"residents" of Union states may be "subject" to income tax laws

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Posted by Paul Andrew Mitchell, B.A., M.S. on September 05, 1998 at 13:23:59:

In Reply to: Tax Protester Hall of Fame posted by MARTIN on September 05, 1998 at 11:58:48:

: "On the merits, defendant argues that the District Court lacked jurisdiction over him because he is solely a resident of the state of Michigan and not a resident of any 'federal zone' and is therefore not subject to federal income tax laws. This argument is completely without merit and patently frivolous." United States v. Mundt, 29 F.3d 233, 237 (6th Cir. 1994).

: http://www.netaxs.com/~evansdb/tpfaq.html

Yes, Frank Brushaber was a Citizen of New York
state and a resident of the Borough of Brooklyn,
in the city of New York. See status statement
in Brushaber's original pleadings. Nevertheless,
the Union Pacific Railroad Company was required
to withhold 30% from Brushaber's dividends,
because the company was the withholding agent
made liable for payment of that 30% to the
United States. To this extent, Brushaber was
"subject" to the federal income tax laws,
although strict liability fell squarely on the
withholding agent. See Treasury Decision 2313
for official elaboration. The decisive issue
is the "source" of the income. If the source
is inside the federal zone, then the income
from that source is taxable; if the source
is outside the federal zone, then the income
from that source is not taxable. See
Knox v. U.S. et al. for authority on this

Unlike state Citizens (nonresident aliens) such
as Frank Brushaber, federal citizens are liable
for taxes on their worldwide income, whether
or not the income has a source inside the
federal zone. See 26 CFR 1.1-1 for the
implementing regulations (now formally
challenged for being an overly broad
extension of the corresponding statute,
i.e. IRC section 1 in toto).

All of this has been explained in very great
detail in "The Federal Zone: Cracking the
Code of Internal Revenue," which was stolen,
modified, and then posted on the file servers
of America Online, Inc., where unauthorized
remnants of the book's electronic chapters
and appendices still remain, in direct violation
of federal copyright laws. Appendix "A"
in the latest edition reproduces the winning
brief in Knox v. U.S. et al., with this author's
clerical edits to perfect the grammar and
spelling, in honor of John Knox's passing.
Chapter 13 can be found at the URL shown infra.

On the merits, the only statutes which create
a specific liability for the federal income tax
are those listed in the definition of
"withholding agent" at IRC section 7701(a).

There are no statutes which create a specific
liability for Citizens of the several states,
because these People are not mentioned as such
anywhere in the IRC; they are identified
indirectly as "nonresident aliens," because
the IRC is a municipal Code.

By the way, Brushaber v. U.P.R.R. was heard
and decided in the District Court of the
United States ("DCUS")! :) The Supreme Court
was correct to emphasize that the apportionment
restrictions at 1:2:3 and 1:9:4 had never been
repealed, even assuming a ratified 16th amendment.

The Constitution cannot contradict itself, and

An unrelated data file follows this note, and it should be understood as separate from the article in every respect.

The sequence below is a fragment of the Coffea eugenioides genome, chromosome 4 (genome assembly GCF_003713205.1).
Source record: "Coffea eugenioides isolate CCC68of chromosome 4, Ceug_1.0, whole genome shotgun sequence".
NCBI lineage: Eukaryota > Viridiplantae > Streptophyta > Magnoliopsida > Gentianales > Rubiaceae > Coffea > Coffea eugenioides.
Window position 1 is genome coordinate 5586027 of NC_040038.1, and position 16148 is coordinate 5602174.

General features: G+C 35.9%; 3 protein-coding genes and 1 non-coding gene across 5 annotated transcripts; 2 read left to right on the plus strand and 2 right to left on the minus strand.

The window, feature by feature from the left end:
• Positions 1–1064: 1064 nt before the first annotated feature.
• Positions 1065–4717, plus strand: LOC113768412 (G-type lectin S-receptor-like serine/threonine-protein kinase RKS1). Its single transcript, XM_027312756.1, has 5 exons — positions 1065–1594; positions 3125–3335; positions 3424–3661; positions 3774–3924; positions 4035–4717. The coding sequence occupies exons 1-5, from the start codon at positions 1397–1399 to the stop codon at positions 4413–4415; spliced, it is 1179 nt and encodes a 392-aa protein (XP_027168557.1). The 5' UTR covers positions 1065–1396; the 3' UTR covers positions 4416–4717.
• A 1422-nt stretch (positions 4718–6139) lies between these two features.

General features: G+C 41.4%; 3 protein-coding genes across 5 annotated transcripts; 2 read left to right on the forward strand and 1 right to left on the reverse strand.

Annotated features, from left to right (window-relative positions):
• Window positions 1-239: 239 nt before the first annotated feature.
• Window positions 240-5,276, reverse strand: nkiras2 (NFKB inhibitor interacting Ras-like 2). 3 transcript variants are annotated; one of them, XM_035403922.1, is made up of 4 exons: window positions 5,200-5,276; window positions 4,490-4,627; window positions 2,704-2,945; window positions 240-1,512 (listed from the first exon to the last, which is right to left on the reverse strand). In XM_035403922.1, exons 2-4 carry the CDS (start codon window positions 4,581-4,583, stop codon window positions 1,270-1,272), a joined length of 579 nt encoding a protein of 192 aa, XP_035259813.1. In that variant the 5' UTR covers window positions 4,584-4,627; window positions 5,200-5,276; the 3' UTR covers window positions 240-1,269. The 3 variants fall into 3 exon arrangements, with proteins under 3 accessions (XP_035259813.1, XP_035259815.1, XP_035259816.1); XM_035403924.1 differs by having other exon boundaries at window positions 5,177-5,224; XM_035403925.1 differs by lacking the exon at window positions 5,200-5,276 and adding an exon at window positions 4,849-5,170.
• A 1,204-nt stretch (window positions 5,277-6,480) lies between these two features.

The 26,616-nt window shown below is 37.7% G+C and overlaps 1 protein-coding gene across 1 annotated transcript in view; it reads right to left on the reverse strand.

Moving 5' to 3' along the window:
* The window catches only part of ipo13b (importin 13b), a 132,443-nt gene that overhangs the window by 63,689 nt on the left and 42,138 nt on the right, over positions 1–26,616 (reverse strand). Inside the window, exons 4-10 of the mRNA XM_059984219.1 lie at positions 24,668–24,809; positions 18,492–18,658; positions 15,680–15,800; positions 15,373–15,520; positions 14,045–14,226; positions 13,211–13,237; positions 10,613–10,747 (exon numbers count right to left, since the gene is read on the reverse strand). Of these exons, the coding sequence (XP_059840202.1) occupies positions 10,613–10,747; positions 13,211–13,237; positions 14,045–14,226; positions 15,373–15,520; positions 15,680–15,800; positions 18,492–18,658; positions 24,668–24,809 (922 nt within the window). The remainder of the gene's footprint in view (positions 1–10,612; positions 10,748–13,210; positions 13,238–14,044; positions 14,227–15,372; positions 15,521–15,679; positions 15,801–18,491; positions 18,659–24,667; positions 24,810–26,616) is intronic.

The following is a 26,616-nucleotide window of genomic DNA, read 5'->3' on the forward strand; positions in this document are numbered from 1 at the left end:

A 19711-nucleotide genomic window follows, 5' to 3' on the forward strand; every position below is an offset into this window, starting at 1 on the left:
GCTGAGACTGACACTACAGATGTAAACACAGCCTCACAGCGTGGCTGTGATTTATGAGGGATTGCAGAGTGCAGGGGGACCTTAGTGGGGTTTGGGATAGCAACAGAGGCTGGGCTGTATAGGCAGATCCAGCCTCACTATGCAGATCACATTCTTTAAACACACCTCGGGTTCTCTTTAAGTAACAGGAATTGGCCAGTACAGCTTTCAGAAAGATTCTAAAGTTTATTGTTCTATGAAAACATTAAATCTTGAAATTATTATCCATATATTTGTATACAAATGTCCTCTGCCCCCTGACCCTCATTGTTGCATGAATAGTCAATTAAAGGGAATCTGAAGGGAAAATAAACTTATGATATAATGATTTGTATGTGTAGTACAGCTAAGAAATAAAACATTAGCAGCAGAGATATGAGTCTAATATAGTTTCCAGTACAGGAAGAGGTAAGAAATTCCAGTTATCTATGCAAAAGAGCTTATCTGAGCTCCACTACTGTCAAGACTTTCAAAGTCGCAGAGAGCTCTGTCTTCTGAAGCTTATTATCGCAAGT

repeals by implications are not favored. Thus,
the apportionment restrictions are STILL in full
force and effect upon any direct taxes which
Congress may impose within the several states
of the Union, with or without a ratified
16th amendment [sic].

Insofar as the federal income tax is imposed
upon the worldwide income of federal citizens,
Congress has thereby imposed an excise tax
on their exercise of this municipal franchise.
See "The Federal Zone" for clear and
unequivocal authorities on this key point:
"... their political rights are franchises
which they hold as privileges in the legislative
discretion of the congress of the United States."
Murphy v. Ramsey, 114 U.S. 15 (1885), as quoted
at Internet URL:


The income is not the subject, but the
measure, of the profit or gain derived from
the exercise of this franchise. The subject
of the tax is the exercise of this privilege.
Income is defined as "profit or gain,"
as explained in Eisner v. Macomber.

Nevertheless, within the federal zone, excise
taxes need not be uniform across the several
states, particularly if the territorial reach
of such an excise tax is limited to that zone,
and to citizens of that zone, wherever they
might "reside." It makes no sense whatsoever
to require that an excise tax be uniform
across the several states, if the territorial
reach of such a tax is confined to the
federal zone, which is precisely disjoint with
respect to the state zone. Congress need not
worry in the slightest about ensuring that
an excise tax is uniform across the several
states, if the tax in question is an excise
tax upon the sale and use of dog leashes
within the Capitol grounds.

The USDC DOES lack jurisdiction over the subject
matter. See details in Gilbertson's OPENING
BRIEF. Statutes granting original jurisdiction
must be STRICTLY CONSTRUED (see long discussion
elsewhere in this forum). Moreover, federal
judges have an adverse conflict of interest
to hear income tax cases, if they persist in
maintaining a valid W-4 contract with the
Internal Revenue Service, a/k/a Trust #62
domiciled in Puerto Rico under the colorable
authority of the Federal Alcohol Act,
declared unconstitutional in 1935 by the
U.S. Supreme Court in U.S. v. Constantine.

Federal judges are also heavy investors in
the U.S. Prison Industries, but that is another
matter which is a little bit too far afield for
this discussion. Draw your own conclusions.

For further details, confer at URL infra:

/s/ Paul Andrew Mitchell, B.A., M.S.

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